Tuesday, December 4, 2007
Greg Lastowka, Rutgers School of Law, Camden, has published "Google's Law." Here is the abstract.
Google has become, for the majority of Americans, the index of choice for online information. Through dynamically generated results pages keyed to a near-infinite variety of search terms, Google steers our thoughts and our learning online. It tells us what words mean, what things look like, where to buy things, and who and what is most important to us. Google's control over results constitutes an awesome ability to set the course of human knowledge.
As this paper will explain, fortunes are won and lost based on Google's results pages, including the fortunes of Google itself. Because Google's results are so significant to e-commerce activities today, they have already been the subject of substantial litigation. Today's courtroom disputes over Google's results are based primarily, though not exclusively, in claims about the requirements of trademark law. This paper will argue that the most powerful trademark doctrines shaping these cases, initial interest confusion and trademark use, are not up to the task they have been given, but that trademark law must continue to stay engaged with Google's results.
The current application of initial interest confusion to search results represents a hyper-extension of trademark law past the point of its traditional basis in preventing consumer confusion. Courts should reject initial interest confusion doctrine due to its tendency to grant trademark owners rights over search results that could easily operate against the greater public interest. On the other hand, the recent innovation of trademark use doctrine improperly relieves trademark law of any role in the supervision of the shape of Google's search results. The absence of any state involvement in the shape Google's results will effectively cede the structure of our primary online index to Google's law. Google may enjoy substantial public goodwill, but what is best for Google will not always be what is best for society.
Part I of this article describes the history of Google and its business model. Google is not the only search engine today, but it is the leading search engine in terms of United States market share. Additionally, Google is playing the most important role today in search engine litigation. It is a unique search engine in many respects. During its evolution, Google followed a very different path than many of its competitors. Today its competitors are largely imitating its model, yet are unable to dethrone its centrality in search. Understanding how Google rose to prominence is essential to understanding its motives and how it might act in the future.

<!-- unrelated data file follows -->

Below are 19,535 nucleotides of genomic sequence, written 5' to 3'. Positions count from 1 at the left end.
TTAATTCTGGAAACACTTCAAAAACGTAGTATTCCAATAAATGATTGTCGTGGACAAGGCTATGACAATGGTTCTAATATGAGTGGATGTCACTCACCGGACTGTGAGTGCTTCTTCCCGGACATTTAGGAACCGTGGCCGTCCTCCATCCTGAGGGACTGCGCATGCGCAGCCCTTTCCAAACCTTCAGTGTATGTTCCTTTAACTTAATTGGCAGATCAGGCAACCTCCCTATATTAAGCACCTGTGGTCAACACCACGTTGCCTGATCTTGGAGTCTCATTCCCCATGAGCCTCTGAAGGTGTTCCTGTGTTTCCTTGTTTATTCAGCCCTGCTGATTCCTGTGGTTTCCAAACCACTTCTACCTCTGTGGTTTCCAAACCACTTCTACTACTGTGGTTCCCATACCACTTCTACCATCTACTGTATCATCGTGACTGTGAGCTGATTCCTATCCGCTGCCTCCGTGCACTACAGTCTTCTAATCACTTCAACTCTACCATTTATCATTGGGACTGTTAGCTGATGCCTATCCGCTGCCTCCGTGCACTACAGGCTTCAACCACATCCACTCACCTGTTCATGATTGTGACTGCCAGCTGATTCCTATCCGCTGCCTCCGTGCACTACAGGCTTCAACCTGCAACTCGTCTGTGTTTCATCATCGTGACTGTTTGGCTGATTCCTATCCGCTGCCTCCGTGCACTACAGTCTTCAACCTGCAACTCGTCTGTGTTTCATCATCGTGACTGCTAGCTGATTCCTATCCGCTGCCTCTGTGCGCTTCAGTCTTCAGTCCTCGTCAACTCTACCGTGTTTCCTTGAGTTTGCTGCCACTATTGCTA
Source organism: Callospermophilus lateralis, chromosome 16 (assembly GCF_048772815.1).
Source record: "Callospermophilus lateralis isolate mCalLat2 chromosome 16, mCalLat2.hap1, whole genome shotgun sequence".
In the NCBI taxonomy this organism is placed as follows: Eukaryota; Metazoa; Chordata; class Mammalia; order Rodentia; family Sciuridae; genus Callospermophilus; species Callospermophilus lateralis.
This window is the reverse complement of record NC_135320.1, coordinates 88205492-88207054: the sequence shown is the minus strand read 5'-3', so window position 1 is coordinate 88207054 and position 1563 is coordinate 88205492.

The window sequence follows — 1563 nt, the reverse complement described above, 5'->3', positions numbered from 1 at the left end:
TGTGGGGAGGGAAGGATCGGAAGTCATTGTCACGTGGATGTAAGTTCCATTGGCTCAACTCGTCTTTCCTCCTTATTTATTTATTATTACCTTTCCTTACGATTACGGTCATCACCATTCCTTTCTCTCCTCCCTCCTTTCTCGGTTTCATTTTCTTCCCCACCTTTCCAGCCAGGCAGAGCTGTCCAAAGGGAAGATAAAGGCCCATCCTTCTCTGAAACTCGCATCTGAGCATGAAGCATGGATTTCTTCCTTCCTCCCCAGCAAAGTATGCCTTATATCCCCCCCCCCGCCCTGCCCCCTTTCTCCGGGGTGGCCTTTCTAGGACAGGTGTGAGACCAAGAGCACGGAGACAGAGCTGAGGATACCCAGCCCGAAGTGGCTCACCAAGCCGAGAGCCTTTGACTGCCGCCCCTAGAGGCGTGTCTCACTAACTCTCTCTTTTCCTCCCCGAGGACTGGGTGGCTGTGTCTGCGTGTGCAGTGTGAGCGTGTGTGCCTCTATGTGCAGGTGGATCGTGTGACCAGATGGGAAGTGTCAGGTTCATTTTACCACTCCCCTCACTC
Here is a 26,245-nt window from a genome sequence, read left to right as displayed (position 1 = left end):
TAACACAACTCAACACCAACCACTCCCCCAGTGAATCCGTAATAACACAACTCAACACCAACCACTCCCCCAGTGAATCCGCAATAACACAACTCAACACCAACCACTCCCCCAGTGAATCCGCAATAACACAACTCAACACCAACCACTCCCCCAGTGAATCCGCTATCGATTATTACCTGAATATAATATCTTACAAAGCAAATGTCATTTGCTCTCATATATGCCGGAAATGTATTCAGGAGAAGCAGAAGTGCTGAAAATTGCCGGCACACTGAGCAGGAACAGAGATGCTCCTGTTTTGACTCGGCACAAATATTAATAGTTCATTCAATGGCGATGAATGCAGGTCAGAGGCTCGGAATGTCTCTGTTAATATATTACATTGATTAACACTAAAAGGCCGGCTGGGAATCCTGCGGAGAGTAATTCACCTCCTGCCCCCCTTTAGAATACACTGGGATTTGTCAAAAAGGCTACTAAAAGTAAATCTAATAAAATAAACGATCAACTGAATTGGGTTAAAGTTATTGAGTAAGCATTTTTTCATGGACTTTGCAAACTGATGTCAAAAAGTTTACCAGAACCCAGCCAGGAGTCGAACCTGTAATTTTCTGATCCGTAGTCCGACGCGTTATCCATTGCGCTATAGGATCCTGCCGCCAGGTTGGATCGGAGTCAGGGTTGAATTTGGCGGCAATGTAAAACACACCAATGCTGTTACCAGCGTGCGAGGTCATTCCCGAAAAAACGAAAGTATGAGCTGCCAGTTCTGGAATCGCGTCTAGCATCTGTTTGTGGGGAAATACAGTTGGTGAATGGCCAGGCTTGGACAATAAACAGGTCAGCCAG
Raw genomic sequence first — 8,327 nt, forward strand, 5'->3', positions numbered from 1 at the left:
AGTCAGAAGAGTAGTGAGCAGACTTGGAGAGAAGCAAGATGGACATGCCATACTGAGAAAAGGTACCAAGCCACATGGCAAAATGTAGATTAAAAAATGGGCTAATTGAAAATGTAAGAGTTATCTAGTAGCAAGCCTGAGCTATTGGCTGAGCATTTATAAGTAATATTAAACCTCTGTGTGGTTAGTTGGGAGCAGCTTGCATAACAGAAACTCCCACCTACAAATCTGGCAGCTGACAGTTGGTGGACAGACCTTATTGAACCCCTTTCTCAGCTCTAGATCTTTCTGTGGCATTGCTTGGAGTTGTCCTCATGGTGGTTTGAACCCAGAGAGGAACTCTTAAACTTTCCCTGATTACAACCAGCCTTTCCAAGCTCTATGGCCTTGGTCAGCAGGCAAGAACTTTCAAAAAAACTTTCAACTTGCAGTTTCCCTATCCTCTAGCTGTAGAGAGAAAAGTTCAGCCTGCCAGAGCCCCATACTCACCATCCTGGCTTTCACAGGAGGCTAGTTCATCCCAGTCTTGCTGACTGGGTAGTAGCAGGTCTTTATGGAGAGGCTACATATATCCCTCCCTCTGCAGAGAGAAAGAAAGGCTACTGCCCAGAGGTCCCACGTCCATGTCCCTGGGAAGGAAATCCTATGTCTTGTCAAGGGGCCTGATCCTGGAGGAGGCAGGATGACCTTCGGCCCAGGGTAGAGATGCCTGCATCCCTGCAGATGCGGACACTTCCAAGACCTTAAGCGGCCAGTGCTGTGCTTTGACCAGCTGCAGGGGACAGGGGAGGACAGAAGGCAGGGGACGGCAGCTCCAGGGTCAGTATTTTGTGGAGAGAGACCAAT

Part II of this article sets forth the contemporary law pertaining to search results. It begins with a short discussion of recent (failed) attempts to regulate Google's results through laws other than trademark. It then describes current theories of trademark law. It concludes by summarizing how trademark law has been applied to search engines, starting with early meta tag cases and concluding with Google's current attempts to insulate itself from liability under an expanded doctrine of trademark use.
Part III criticizes the current application of trademark law to search engines. It argues that the judicial innovations of both initial interest confusion and trademark use are inconsistent with the traditional purpose of trademark law and the new realities of the e-commerce marketplace. It concludes that a simple focus on the likelihood of confusion standard, which some courts have already supported, is overdue. It concludes by explaining why, despite the fact that trademark law today will likely permit Google's current practices, Google's bid for the carte blanche freedom permitted by trademark use doctrine should be rejected by courts. In its relatively new role as a protector of the social value of indices, trademark law must retain the ability to curb potential abuses of the commercial power enjoyed by Google.
Download the entire paper from SSRN here.